Effect of inpatient rehabilitation treatment ingredients on functioning, quality of life, length of stay, discharge destination and mortality among older adults with unplanned admission: an overview review

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Abstract

Background: To synthesise the evidence for the effectiveness of inpatient rehabilitation treatment ingredients (versus any comparison) on functioning, quality of life, length of stay, discharge destination, and mortality among older adults with an unplanned hospital admission. Methods: A systematic search of Cochrane Library, MEDLINE, Embase, PsychInfo, PEDro, BASE, and OpenGrey for published and unpublished systematic reviews of inpatient rehabilitation interventions for older adults following an unplanned admission to hospital from database inception to December 2020. Duplicate screening for eligibility, quality assessment, and data extraction including extraction of treatment components and their respective ingredients employing the Treatment Theory framework. Random effects meta-analyses were completed overall and by treatment ingredient. Statistical heterogeneity was assessed with the inconsistency-value (I2). Results: Systematic reviews (n = 12) of moderate to low quality, including 44 non-overlapping relevant RCTs were included. When incorporated in a rehabilitation intervention, there was a large effect of endurance exercise, early intervention and shaping knowledge on walking endurance after the inpatient stay versus comparison. Early intervention, repeated practice activities, goals and planning, increased medical care and/or discharge planning increased the likelihood of discharge home versus comparison. The evidence for activities of daily living (ADL) was conflicting. Rehabilitation interventions were not effective for functional mobility, strength, or quality of life, or reduce length of stay or mortality. Therefore, we did not explore the potential role of treatment ingredients for these outcomes. Conclusion: Benefits observed were often for subgroups of the older adult population e.g., endurance exercise was effective for endurance in older adults with chronic obstructive pulmonary disease, and early intervention was effective for endurance for those with hip fracture. Future research should determine whether the effectiveness of these treatment ingredients observed in subgroups, are generalisable to older adults more broadly. There is a need for more transparent reporting of intervention components and ingredients according to established frameworks to enable future synthesis and/or replication. Trial registration: PROSPERO Registration CRD42018114323.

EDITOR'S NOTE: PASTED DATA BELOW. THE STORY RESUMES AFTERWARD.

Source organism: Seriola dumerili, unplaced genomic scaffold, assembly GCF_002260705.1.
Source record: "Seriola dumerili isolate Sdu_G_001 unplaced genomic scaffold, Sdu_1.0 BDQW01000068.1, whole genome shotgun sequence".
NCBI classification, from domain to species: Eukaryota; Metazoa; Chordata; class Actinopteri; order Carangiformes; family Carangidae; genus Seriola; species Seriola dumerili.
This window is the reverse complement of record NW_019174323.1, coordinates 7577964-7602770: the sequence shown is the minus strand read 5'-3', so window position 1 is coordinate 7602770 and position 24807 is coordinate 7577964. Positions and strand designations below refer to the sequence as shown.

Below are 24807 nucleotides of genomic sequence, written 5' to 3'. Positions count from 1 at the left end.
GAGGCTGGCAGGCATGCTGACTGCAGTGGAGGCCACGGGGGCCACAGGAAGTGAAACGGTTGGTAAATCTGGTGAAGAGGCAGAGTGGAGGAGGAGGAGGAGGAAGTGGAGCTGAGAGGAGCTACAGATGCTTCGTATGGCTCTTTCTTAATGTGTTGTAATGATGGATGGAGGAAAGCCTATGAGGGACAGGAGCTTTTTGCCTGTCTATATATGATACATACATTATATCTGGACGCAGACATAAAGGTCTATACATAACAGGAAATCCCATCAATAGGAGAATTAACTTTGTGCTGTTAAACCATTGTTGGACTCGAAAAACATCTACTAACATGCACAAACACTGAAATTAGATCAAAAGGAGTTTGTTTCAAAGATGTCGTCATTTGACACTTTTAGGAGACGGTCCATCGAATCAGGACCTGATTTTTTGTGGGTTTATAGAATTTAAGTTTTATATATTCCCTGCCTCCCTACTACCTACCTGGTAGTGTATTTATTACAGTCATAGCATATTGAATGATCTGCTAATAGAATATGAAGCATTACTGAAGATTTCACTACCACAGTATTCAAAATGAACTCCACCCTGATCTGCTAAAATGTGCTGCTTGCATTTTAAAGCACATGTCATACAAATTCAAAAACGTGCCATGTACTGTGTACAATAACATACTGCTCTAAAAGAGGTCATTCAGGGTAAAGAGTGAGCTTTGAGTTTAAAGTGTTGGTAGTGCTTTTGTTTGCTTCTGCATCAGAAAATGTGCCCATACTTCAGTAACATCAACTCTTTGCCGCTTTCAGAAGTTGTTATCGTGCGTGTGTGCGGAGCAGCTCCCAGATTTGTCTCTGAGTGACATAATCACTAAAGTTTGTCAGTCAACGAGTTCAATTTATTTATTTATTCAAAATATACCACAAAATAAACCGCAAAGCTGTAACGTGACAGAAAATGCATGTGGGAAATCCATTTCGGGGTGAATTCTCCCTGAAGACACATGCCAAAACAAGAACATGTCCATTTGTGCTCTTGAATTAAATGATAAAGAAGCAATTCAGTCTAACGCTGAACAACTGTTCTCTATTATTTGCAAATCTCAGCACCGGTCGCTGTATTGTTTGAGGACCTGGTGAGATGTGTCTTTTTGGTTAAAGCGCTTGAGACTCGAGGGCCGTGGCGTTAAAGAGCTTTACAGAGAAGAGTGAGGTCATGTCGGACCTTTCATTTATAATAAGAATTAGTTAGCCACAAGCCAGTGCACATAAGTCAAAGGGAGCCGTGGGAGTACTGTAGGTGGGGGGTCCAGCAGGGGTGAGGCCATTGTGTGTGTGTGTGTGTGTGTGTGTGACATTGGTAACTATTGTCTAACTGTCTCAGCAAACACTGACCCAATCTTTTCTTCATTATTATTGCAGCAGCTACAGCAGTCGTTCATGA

Original languageEnglish
Article number501
JournalBMC Geriatrics
Volume22
Issue number1
DOIs
Publication statusPublished - 11 Jun 2022

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